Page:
I don’t know
Grace has to vacuum. She doesn’t want to vacuum. She wants to go to the mall. Her mother yells: “Grace! Run the vacuum!” “I don’t want to run the vacuum,” says Grace. “I want to go to the mall.” “Run the vacuum, Grace!” yells her mother. Grace doesn’t want to, but she vacuums. She’s mad and she vacuums up the cat. Her mother asks, “Where is the cat?” “I don’t know,” says Grace.
Two hours later Grace has to vacuum again. “Run the vacuum!” yells her mother. “I don’t want to,” says Grace. “I want to go to the mall.” “Run the vacuum, Grace!” yells her mother. Grace doesn’t want to, but she runs the vacuum. She’s mad, so she vacuums up the toilet.
(This can go on indefinitely and can go in any number of directions. Often the class has Grace vacuum up the mother, and the father comes home and asks where Mom is. Unless it is early on in first year, I like to talk with them about who/what is in the vacuum and how they are interacting with each other. By the end of it, unless Grace herself winds up in the vacuum, I like to make sure she finally gets to the mall.)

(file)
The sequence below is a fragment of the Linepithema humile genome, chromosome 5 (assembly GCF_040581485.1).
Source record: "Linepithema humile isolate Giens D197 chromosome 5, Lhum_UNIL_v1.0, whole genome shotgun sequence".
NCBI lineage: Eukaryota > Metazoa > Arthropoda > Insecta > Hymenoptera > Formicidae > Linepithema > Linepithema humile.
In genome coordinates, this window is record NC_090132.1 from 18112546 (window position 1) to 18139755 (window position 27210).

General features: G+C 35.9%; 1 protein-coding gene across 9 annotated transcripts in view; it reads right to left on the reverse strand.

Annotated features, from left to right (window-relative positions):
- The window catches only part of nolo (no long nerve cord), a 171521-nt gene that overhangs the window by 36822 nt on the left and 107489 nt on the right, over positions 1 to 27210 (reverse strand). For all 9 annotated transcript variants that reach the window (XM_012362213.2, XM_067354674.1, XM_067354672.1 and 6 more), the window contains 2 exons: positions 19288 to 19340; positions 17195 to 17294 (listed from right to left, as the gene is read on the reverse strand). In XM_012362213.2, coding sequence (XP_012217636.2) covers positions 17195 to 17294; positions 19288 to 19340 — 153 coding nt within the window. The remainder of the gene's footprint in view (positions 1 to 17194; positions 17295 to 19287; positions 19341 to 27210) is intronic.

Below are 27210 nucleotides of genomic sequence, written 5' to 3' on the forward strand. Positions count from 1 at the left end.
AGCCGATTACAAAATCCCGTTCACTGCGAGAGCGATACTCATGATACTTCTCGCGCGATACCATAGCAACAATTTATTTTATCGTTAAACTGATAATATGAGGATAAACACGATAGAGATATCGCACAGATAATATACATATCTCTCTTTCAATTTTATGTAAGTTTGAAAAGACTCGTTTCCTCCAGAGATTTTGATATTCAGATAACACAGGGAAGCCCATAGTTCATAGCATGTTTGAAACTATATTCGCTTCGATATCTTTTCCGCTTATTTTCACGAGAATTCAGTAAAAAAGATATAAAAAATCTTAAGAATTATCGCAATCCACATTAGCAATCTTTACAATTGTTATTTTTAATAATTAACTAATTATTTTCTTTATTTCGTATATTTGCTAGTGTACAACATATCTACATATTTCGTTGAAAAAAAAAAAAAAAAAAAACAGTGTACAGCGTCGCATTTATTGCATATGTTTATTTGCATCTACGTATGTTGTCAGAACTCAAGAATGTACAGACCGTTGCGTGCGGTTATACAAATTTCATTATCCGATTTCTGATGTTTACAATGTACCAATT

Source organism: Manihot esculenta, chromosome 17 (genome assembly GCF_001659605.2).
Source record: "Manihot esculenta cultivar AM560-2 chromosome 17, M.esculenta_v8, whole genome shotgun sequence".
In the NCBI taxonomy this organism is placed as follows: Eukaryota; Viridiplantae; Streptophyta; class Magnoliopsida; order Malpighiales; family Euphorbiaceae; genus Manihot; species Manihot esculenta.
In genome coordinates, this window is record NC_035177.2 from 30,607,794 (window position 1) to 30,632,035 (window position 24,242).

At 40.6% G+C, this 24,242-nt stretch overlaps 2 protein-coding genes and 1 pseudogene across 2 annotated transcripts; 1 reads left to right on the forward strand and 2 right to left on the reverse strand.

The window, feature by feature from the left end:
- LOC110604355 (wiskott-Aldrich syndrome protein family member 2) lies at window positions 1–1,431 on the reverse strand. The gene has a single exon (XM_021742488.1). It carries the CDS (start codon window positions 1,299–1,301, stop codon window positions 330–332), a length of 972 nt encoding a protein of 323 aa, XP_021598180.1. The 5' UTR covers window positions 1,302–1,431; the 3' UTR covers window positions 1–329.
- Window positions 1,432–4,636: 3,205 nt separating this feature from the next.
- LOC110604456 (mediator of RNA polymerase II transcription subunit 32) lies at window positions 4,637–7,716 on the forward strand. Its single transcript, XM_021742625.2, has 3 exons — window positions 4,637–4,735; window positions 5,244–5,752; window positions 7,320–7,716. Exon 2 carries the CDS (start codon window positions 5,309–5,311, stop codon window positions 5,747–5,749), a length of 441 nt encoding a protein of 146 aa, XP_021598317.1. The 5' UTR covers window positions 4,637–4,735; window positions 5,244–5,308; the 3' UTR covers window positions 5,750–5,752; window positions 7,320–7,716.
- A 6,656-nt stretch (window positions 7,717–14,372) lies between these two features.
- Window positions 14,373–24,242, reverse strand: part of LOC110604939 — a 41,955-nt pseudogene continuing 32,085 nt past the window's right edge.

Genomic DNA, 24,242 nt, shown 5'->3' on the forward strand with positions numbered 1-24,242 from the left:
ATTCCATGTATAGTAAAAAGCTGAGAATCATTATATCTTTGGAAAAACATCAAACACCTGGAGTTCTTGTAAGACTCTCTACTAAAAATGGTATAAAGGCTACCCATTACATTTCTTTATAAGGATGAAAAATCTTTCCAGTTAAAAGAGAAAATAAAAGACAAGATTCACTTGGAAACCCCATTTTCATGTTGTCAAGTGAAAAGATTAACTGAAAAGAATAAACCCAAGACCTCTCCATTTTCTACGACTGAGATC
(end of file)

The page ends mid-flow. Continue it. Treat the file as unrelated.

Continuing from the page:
The Soccer Player
scores (a) goal(s)
all of a sudden
Avery plays soccer for the French national team. Today there is a game between the French national team and the American national team. Avery plays very well. He scores 15 goals.
All of a sudden he breaks a leg. “Are you all right?” the coach asks him. “Yes, I’m fine,” says Avery. He continues to play with a broken leg. He scores another 22 goals.
All of a sudden he breaks his back. “Are you all right?” the coach asks him. “Yes, I’m fine,” says Avery. He continues to play with a broken leg and back. He scores another 36 goals.
All of a sudden he breaks his neck. (repeat as before.)
All of a sudden he breaks a fingernail. “Owwwwwwwwwwwww!” he screams. “Are you all right?” asks the coach. “No!” screams Avery. “I want my Mommy!”
Note: it is fun to keep a running tab of goals scored on the board. It’s also good if you can pick an actor who will actually try to pretend to play soccer with all of those broken body parts.